What a day! The Rafto-price to Honduras' Padre Melo and a giant step towards peace in Colombia
There are days when you are allowed to be a bit euphoric working on Latin America issues from Norway, and one such day is today.
Juan Manuel Santos, Raul Castro and "Timochenco" shakes hands on Cuba. Padre Melo (right) receives the Rafto Price.
First, the news of the meeting between president Juan Manuel Santos and the leader of FARC-EP Rodrigo Londoño Echeverri, alias "Timochenko", was announced. An agreement on "transitional justice" had been reached and a final peace accord will be signed within 6 months. Then, the Rafto Foundation for Human Rights in Bergen announced that this year's winner of the Rafto price is the Honduran jesuit priest, journalist and human rights defender, Ismael Moreno, or Padre Melo has he is commonly known. Neither of these events mean that peace has been achieved - not in Colombia nor in Honduras - but both are important steps.
A way of no return for peace in Colombia
The Colombia-agreement is a decisive step towards peace and means that there is no way of return. The issue of transitional justice has been one of the most complicated ones. Even before Santos arrived in Cuba he warned that an agreement that everybody would be happy with, was an impossibility. There are inherent contradictions between peace and justice after 50 years of war, and not everybody would be happy. The agreement reached nevertheless seems like a creative solution, with a special tribunal to judge war-crimes, allowing the waring parties to be submitted to judicial processes, but outside the regular criminal system.
A possible way out of the eternal crisis for Honduras
The Rafto-price to Padre Melo may bring attention to one of the world's most forgotten situations of violence and human rights crises. Honduras is at present a more violent place than Colombia, and one that produces unprecedented flows of migrants to the North. After the 2009 coup in Honduras, the deep political crisis in Honduras has not ended, just passed through different phases. Currently, Honduras is one of the worlds’ most violent places, and one of the world’s most dangerous places to be a journalist, an environmental activist, or – even sadder - a child
The violence is partly associated with the fact that Honduras has achieved increased importance as a transshipment point of drugs from South America to the United States, as well as a producer of both cocaine and synthetic drugs, and the resulting strong presence of both Mexican and local drug cartels. However, at the root of the issue is a combination of extremely weak state institutions, authoritarian state traditions, extreme levels of inequality and social exclusion, and the domination by external forces, mainly the United States.
This has resulted also in an extreme human rights situation. Recent reviews by international organizations (see Human Rights Watch, Reporters without Borders, Amnesty International, OAS) highlight: (1) the lack of freedom of speech and press (according to the National Human Rights Commission, 46 journalists have been killed since the coup in 2009); (2) impunity (for between 95 and 98 percent of all murders; (3) police abuse and corruption (only 18 percent of the population trusts the national police, that according to admittedly not complete numbers killed 149 people between 2011 and 2012); (4) violence against women, children & youth and LGTBI persons (Only during the first 14 months of the current government 1,234 children & youth were killed); (5) violence against human rights defenders (In the area of Bajo Aguan a conflict over land between small-scale farmers and a large landowner has resulted in 140 deaths over the last years; and (6) Militarization of public security.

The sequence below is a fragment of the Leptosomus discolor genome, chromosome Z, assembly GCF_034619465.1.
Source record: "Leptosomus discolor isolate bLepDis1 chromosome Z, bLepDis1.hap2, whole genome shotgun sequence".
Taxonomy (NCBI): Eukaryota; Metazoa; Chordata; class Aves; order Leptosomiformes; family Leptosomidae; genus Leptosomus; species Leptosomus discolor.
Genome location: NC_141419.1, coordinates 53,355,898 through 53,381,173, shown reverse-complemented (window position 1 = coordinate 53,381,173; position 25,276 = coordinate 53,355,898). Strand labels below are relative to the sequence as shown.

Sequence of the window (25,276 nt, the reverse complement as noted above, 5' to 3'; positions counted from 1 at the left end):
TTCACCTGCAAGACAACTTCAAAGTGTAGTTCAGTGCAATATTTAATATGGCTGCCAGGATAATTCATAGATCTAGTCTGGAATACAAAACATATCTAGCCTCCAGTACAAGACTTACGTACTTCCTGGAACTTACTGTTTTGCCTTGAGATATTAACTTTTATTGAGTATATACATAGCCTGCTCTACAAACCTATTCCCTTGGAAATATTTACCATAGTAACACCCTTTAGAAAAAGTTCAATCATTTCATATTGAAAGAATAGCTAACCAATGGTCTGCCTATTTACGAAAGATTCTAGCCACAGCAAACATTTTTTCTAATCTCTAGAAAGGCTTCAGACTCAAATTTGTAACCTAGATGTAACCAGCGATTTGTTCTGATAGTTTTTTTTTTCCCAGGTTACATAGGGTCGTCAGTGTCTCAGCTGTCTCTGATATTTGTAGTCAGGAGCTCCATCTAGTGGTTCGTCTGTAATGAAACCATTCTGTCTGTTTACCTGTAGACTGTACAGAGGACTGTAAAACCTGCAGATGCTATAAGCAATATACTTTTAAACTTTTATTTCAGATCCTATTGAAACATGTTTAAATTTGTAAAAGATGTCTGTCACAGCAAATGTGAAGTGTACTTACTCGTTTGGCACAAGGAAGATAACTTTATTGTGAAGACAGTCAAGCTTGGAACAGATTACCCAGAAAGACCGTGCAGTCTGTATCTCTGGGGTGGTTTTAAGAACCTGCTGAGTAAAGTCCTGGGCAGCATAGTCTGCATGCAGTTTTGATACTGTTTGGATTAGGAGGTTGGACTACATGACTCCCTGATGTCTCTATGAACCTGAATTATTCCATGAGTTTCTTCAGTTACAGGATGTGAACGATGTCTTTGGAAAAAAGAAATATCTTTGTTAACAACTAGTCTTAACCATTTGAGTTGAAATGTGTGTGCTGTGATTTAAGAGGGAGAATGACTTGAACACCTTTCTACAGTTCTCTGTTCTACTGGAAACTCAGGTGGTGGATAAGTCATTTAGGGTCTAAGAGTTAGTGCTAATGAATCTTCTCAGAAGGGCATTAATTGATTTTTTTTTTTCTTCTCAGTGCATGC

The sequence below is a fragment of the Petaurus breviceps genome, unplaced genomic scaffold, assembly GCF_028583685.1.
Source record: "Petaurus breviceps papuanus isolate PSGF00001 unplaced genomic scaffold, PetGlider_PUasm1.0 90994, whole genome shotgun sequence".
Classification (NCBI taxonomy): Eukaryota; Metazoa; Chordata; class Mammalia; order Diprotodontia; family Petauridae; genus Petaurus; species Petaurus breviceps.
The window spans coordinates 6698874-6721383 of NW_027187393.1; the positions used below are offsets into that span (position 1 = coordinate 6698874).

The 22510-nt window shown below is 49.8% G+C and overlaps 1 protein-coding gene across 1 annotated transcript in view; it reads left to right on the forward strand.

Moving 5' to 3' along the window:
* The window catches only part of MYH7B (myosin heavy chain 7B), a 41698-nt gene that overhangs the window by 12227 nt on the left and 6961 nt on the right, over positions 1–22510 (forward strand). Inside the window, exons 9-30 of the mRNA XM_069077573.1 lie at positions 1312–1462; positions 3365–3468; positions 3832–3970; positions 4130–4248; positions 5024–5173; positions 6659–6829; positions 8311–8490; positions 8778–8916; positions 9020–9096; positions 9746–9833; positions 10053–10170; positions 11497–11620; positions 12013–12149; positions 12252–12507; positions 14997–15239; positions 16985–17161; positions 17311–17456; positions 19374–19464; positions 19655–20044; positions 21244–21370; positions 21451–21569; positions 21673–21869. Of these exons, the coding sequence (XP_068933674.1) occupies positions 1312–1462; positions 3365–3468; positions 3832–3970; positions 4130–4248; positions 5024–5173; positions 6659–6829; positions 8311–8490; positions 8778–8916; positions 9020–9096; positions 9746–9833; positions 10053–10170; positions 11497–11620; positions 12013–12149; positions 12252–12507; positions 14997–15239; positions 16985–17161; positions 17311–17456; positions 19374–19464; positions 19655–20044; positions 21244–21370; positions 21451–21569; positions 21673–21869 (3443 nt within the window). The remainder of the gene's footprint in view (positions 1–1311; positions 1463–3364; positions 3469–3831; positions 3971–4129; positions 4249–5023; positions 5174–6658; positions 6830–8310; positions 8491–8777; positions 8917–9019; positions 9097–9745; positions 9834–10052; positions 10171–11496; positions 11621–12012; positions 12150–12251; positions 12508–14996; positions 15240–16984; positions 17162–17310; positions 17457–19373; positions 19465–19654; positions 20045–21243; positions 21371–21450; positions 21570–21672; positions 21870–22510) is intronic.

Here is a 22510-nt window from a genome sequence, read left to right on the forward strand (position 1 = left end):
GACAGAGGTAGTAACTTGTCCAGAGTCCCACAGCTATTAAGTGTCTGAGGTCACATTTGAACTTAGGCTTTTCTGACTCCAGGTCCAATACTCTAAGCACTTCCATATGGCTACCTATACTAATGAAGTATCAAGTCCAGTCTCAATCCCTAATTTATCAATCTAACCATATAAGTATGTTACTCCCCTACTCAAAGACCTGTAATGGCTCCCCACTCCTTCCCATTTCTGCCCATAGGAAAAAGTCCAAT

The violence and human rights abuses are causing a large number of Hondurans to try to flee the country. The summer of 2014 the steep increase in the flow of Honduran children caused a major crisis in the US. The outward flow of Hondurans did not stop in 2015, but most of Hondurans are deported from Mexico and do not even make it to the United States. So far in 2015, 51.700 Hondurans have been deported from either Mexico or the United States.
Journalism and human rights work under threats
In this situation, Padre Melo has been a constant critique of governmental abuses and errors, of the militarization of Honduran society, of corruption and brutality. He was born in the city of Progreso, Yoro, Honduras in 1958. He started his work in the catholic Compañia de Jesús in 1978, and was ordained a Jesuit priest in 1989. Before he returned to his native Progreso he held several posts in Central America and Honduras including in the Parish of Tocoa in Honduras , and Ixcán in Guatemala. In 1997, as the final civil war in Central America had come to an end (with the peace accords in Guatemala in 1996), he participated in the founding of one of the region’s very few critical, independent voices, Revista Envío. Since that he has been a correspondent and written solid and thorough analyses on Honduras’ political and social situation. In 2000 he was the Director of the Office of Apostolic Planning for Central America, and in 2001 he functioned as the Apostolic Secretary of the Central American province. From 2001 to 2009 he worked as the superior of Zone 1 of the Compañia de Jesus in Honduras. In 2001 he became the Director of E.R.I.C. (Equipo de Reflexion, Investigacion y Comunicacion - Team for Reflection, Research and Communication), as a center for social analysis and action, particularly focusing on the rural problem in Honduras.